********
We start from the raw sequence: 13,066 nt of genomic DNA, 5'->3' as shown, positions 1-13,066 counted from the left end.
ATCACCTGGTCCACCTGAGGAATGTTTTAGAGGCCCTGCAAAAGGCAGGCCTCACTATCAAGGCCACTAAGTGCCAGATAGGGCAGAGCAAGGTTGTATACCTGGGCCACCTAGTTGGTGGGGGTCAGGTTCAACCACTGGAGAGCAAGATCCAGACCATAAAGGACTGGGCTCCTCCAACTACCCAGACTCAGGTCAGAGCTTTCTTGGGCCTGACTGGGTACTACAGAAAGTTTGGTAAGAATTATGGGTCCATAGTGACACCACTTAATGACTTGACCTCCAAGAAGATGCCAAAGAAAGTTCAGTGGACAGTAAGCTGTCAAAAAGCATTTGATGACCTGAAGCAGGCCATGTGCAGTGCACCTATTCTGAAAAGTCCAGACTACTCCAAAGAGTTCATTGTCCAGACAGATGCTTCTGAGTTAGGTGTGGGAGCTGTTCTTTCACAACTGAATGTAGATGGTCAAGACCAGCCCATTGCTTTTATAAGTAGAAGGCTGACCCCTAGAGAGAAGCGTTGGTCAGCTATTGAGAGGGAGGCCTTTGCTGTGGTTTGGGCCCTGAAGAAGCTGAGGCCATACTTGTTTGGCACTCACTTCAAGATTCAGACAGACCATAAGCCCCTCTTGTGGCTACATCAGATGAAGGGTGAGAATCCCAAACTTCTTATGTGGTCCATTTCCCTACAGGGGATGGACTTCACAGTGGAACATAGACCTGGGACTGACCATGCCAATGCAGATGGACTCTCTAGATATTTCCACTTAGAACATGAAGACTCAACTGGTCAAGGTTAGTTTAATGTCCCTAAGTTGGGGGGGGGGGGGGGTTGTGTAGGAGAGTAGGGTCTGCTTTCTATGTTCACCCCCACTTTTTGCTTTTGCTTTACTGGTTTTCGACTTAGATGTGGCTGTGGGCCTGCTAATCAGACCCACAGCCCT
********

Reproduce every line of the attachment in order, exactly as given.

We start from the raw sequence: 13,066 nt of genomic DNA, 5'->3' as shown, positions 1-13,066 counted from the left end.
ATCACCTGGTCCACCTGAGGAATGTTTTAGAGGCCCTGCAAAAGGCAGGCCTCACTATCAAGGCCACTAAGTGCCAGATAGGGCAGAGCAAGGTTGTATACCTGGGCCACCTAGTTGGTGGGGGTCAGGTTCAACCACTGGAGAGCAAGATCCAGACCATAAAGGACTGGGCTCCTCCAACTACCCAGACTCAGGTCAGAGCTTTCTTGGGCCTGACTGGGTACTACAGAAAGTTTGGTAAGAATTATGGGTCCATAGTGACACCACTTAATGACTTGACCTCCAAGAAGATGCCAAAGAAAGTTCAGTGGACAGTAAGCTGTCAAAAAGCATTTGATGACCTGAAGCAGGCCATGTGCAGTGCACCTATTCTGAAAAGTCCAGACTACTCCAAAGAGTTCATTGTCCAGACAGATGCTTCTGAGTTAGGTGTGGGAGCTGTTCTTTCACAACTGAATGTAGATGGTCAAGACCAGCCCATTGCTTTTATAAGTAGAAGGCTGACCCCTAGAGAGAAGCGTTGGTCAGCTATTGAGAGGGAGGCCTTTGCTGTGGTTTGGGCCCTGAAGAAGCTGAGGCCATACTTGTTTGGCACTCACTTCAAGATTCAGACAGACCATAAGCCCCTCTTGTGGCTACATCAGATGAAGGGTGAGAATCCCAAACTTCTTATGTGGTCCATTTCCCTACAGGGGATGGACTTCACAGTGGAACATAGACCTGGGACTGACCATGCCAATGCAGATGGACTCTCTAGATATTTCCACTTAGAACATGAAGACTCAACTGGTCAAGGTTAGTTTAATGTCCCTAAGTTGGGGGGGGGGGGGGGTTGTGTAGGAGAGTAGGGTCTGCTTTCTATGTTCACCCCCACTTTTTGCTTTTGCTTTACTGGTTTTCGACTTAGATGTGGCTGTGGGCCTGCTAATCAGACCCACAGCCCT